This tradition has carried over to today, and there is no convention governing what the best flute design is or how it should sound or look (Burton 90). Unlike many western instruments that strive for uniformity, the Native American Flute does not. Flutes come in all shapes and sizes, in different octaves with different hole patterns, different blocks and carvings, and are made from a wide variety of materials. All of this leads to a free-form musical style that lends itself well to novice players with little musical experience. Design features such as the duct make the modern Native American flute easier to play, also making it more accessible to the beginner. Like many flutes, the modern Native American Flute has a blowhole and finger holes. Most are end-played, unlike the transverse playing of the modern orchestral flute. It shares common features with other duct flutes. Like the penny whistle and recorder, which are also end-played, it has a flue, true sound hole, and cutting edge. There are several features that set this style of flute apart from the rest.
Like all flutes, they are made from a hollow body, but unlike the others, the hollow center is divided in to two chambers. The smaller/shorter chamber next to the mouthpiece is the slow air chamber, and the larger/longer chamber is the sound chamber. A shallow channel called the flue connects the two chambers. The flue is covered with an adjustable block called the fetish. Located at the foot end of the flue is the true sound hole and the cutting edge leading into the sound chamber. The cutting edge produces the sound, and the sound chamber amplifies the sound and controls its pitch. Six finger holes are cut in the sound chamber to change notes (Ellis 2, 23). Five finger holes are traditional, but a sixth hole is now common. However, it is usually kept covered and used to play notes in scales other than the pentatonic (five note) scale, giving the flute a more diversified range.
It is the slow air chamber and the fetish that really set the modern Native American Flute apart from the rest. As mentioned earlier, the duct flute is easier to play than a rim blown flute, but it has the draw backs of being overly responsive to changes in breath and prone to blockage. The slow air chamber of the modern Native American Flute acts as a buffer, almost like a bladder. This evens out the airflow through the flue, thus making the sound of the flute more mellow and less prone to the effects of unintentional changes in breath. This, in particular, makes it much easier to learn to play (Goss), allowing beginning players to produce good notes much more quickly than on other flutes (August, “NAF”).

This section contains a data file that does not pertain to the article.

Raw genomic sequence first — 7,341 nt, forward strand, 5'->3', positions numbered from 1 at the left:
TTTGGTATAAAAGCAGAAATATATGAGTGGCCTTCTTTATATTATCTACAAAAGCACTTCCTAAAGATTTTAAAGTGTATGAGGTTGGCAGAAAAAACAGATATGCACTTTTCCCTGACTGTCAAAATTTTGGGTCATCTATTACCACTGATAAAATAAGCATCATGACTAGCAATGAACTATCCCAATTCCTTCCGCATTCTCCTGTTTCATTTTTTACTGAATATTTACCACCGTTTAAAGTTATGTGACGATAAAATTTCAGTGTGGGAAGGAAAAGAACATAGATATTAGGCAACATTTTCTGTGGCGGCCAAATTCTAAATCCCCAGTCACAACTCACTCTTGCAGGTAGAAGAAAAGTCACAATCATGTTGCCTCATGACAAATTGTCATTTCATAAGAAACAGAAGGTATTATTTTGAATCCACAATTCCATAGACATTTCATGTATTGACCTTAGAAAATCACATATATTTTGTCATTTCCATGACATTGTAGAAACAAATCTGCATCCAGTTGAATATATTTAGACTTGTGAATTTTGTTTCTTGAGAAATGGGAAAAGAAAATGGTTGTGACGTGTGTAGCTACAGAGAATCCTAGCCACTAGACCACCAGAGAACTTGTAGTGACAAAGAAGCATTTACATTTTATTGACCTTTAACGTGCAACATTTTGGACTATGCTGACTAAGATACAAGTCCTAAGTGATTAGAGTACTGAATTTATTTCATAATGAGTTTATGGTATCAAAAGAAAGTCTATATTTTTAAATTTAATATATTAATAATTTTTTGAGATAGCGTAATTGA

The fetish, which is the block of wood that covers the flue, is a further improvement over other duct flutes. In recorders and penny whistles, the flue is an integral part of the mouthpiece and usually cannot be disassembled for cleaning and is prone to fouling (Goss). On most modern Native American Flutes, the fetish is tied over the flue with leather laces allowing for easy removal for clearing and cleaning. The adjustable fetish also allows for fine-tuning of the flute. Another name for the fetish is the totem. Often the fetish is carved in fanciful shapes; totem animals are a popular choice (Burton 89). This provides yet another expression of individuality and spirituality for the instrument.
Along with the carved fetish, the bodies of the flutes are often decoratively carved, sometimes with simple geometric patterns but more often with animals. The Beltrami flute had both simple lines carved in the body and a stylized bird’s head at its foot (Goss). Today bamboo flutes are available that are simple and plain, inexpensive and fun to play. On the other hand, some flutes are works of art, still quite playable, but serving as showpieces for their makers’ skills, costing hundreds of dollars.
The modern Native American Flute is a beautiful and unique instrument that was almost lost to history. Each flute is a work of art, reflecting both visual and auditory artistic expression. The innovative design of these traditional instruments allows even the most novice of flutists to begin playing music from the heart and to enjoy a deep connection to the past.
August, Scott. “NAF Part 5 Ancestral Puebloan, “Anasazi” Flute.” Web log post. Echoes From The Mesa. N.p., 9 Oct. 2005. Web. 03 Dec. 2012. —, “The History of the Native American Flute.” CedarMesa.com. 2011. Web. 25 Nov. 2012.
Burton, Bryan. Moving within the Circle: Contemporary Native American Music and Dance. Danbury, CT: World Music, 1993. Print. Ellis, John. Making a Knock-About Flute from “Urban Bamboo” Melbourne, FL: John Ellis, 2009. Print. Goss, Clint, Ph.D. “The Development of Flutes in the Americas.” Flutopedia.com. – an Encyclopedia for the Native American Flute. N.p., 29 Oct. 2012. Web. 25 Nov. 2012. “Native American Indian Flutes.” Native American Flutes. Native Languages of the Americas, n.d. Web. 03 Dec. 2012